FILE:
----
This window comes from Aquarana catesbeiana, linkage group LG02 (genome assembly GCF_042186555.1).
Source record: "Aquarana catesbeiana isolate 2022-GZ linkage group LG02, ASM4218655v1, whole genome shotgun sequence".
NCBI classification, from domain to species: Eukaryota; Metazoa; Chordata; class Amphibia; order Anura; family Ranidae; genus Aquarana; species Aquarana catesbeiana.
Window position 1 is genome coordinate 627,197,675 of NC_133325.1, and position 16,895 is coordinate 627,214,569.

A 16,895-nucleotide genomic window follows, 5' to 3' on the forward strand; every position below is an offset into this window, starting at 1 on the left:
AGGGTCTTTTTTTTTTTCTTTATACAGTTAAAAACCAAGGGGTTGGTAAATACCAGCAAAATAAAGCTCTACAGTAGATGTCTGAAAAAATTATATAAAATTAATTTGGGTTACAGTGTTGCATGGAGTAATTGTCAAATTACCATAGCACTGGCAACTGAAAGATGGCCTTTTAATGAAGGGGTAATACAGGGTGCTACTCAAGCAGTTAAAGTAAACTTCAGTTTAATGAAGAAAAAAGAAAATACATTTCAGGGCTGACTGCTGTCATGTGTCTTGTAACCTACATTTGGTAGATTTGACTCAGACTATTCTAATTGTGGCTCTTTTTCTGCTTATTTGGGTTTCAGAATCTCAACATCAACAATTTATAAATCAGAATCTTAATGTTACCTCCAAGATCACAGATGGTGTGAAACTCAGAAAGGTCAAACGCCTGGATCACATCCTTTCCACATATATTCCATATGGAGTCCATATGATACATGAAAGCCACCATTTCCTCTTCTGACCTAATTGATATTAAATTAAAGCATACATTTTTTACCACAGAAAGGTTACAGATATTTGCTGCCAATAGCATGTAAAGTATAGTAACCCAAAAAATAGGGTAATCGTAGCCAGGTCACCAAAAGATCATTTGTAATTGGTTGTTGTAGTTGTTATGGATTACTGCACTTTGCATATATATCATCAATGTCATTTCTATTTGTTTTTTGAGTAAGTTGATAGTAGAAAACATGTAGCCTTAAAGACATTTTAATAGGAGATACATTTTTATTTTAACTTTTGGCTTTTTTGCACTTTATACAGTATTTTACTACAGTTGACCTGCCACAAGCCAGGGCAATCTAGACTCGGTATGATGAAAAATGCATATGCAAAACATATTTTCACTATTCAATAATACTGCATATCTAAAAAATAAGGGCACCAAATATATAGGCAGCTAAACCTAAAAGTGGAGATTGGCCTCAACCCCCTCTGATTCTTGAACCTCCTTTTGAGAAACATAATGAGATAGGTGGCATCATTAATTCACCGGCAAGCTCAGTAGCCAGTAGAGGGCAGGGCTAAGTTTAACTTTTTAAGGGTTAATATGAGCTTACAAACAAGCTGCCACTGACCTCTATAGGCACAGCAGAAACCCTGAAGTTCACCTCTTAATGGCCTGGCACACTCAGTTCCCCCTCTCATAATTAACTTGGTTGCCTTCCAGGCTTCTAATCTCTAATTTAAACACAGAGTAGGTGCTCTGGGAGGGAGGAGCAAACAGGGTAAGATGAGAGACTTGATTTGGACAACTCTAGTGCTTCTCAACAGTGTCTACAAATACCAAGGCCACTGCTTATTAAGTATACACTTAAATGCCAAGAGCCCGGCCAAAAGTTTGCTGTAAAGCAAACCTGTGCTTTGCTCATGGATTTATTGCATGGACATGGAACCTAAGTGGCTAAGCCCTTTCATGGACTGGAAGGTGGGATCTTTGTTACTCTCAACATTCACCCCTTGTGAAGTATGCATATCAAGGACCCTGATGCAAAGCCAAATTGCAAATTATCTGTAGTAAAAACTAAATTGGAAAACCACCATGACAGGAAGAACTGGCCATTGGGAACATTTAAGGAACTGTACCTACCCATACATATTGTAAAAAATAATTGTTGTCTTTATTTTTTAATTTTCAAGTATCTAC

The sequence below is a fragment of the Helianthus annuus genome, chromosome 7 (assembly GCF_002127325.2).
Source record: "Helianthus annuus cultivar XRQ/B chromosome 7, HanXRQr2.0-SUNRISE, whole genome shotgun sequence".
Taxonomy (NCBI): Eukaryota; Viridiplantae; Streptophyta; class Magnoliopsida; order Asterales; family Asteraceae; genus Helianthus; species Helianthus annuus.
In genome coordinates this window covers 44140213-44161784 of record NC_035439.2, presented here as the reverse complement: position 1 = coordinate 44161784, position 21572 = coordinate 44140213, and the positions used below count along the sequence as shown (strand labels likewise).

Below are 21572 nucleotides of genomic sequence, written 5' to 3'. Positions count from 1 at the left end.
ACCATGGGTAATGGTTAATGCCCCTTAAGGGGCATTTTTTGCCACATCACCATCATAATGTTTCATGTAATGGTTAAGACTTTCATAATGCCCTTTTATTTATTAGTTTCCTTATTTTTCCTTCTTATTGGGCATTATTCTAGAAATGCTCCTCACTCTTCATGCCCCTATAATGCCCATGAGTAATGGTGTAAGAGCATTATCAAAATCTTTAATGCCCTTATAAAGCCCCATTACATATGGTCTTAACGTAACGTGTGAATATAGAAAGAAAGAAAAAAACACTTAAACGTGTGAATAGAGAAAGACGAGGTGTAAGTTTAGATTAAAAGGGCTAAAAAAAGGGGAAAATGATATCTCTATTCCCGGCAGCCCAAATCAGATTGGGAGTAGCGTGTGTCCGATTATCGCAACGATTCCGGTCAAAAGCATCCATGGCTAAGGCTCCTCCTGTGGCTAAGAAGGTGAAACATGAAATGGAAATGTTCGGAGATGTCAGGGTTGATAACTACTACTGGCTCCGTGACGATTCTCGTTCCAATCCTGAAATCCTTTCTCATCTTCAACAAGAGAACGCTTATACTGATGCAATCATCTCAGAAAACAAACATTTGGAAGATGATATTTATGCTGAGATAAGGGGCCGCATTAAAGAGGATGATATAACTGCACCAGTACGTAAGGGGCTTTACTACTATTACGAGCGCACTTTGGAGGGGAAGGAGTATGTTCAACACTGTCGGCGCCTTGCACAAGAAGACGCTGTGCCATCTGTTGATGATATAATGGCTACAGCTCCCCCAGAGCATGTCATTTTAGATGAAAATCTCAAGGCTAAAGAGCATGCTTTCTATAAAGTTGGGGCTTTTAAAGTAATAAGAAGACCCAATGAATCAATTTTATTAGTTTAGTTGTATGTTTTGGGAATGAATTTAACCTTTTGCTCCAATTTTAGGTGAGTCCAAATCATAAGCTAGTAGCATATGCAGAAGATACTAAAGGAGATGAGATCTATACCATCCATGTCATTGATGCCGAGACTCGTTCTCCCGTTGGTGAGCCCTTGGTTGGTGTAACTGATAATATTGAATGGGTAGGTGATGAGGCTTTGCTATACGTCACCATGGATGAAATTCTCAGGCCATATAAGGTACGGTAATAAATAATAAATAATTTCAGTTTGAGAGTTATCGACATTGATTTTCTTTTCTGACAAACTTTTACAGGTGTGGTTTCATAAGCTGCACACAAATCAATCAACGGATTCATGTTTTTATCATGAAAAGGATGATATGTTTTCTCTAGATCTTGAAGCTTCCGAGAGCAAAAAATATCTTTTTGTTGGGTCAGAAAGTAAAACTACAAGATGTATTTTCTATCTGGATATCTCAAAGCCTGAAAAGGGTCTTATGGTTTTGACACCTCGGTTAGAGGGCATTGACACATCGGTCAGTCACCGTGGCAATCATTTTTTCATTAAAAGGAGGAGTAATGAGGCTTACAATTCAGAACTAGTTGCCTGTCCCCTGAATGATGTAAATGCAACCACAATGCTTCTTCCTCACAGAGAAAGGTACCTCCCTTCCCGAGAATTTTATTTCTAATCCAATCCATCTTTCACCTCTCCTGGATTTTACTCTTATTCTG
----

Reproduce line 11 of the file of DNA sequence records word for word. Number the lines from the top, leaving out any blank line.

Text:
Below are 21572 nucleotides of genomic sequence, written 5' to 3'. Positions count from 1 at the left end.